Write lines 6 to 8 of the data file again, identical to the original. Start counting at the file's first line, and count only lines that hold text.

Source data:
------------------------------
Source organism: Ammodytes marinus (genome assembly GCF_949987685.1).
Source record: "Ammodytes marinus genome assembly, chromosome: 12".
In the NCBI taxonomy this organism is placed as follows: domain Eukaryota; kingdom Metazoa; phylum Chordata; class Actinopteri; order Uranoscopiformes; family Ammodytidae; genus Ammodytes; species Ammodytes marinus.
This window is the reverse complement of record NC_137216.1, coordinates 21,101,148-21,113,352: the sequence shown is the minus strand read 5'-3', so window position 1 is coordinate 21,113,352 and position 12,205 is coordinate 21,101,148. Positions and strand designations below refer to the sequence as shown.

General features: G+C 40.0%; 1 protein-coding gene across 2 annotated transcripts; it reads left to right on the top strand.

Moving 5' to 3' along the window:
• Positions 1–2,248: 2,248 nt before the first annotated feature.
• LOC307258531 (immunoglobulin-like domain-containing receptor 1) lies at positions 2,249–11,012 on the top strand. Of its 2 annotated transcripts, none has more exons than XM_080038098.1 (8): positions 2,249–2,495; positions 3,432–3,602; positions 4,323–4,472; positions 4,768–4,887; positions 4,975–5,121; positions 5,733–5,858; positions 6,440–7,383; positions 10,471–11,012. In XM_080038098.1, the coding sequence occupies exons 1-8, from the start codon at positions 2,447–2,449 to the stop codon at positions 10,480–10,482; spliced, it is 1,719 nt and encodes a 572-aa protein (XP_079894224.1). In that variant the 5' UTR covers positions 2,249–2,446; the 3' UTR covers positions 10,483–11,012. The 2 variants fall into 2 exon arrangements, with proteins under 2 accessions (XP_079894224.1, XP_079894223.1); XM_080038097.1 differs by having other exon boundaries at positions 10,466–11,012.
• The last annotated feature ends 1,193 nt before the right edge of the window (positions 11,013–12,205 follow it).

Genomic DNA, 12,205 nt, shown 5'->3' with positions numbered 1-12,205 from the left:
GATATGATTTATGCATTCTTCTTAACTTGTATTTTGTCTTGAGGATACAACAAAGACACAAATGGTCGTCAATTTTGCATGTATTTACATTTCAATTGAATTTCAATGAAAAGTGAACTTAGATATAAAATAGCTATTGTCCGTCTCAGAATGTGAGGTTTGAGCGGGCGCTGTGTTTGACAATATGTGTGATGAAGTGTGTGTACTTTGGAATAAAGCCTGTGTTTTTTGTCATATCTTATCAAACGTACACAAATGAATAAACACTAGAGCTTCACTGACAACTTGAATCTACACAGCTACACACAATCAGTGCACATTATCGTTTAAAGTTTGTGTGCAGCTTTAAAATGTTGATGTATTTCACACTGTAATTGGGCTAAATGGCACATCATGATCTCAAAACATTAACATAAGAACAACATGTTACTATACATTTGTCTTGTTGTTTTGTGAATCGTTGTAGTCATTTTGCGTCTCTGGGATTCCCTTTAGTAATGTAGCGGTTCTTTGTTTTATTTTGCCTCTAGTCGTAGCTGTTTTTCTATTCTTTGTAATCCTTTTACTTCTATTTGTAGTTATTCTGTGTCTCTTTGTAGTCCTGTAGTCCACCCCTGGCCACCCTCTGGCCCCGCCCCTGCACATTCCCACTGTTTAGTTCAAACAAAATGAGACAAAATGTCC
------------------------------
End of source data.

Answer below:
Moving 5' to 3' along the window:
• Positions 1–2,248: 2,248 nt before the first annotated feature.
• LOC307258531 (immunoglobulin-like domain-containing receptor 1) lies at positions 2,249–11,012 on the top strand. Of its 2 annotated transcripts, none has more exons than XM_080038098.1 (8): positions 2,249–2,495; positions 3,432–3,602; positions 4,323–4,472; positions 4,768–4,887; positions 4,975–5,121; positions 5,733–5,858; positions 6,440–7,383; positions 10,471–11,012. In XM_080038098.1, the coding sequence occupies exons 1-8, from the start codon at positions 2,447–2,449 to the stop codon at positions 10,480–10,482; spliced, it is 1,719 nt and encodes a 572-aa protein (XP_079894224.1). In that variant the 5' UTR covers positions 2,249–2,446; the 3' UTR covers positions 10,483–11,012. The 2 variants fall into 2 exon arrangements, with proteins under 2 accessions (XP_079894224.1, XP_079894223.1); XM_080038097.1 differs by having other exon boundaries at positions 10,466–11,012.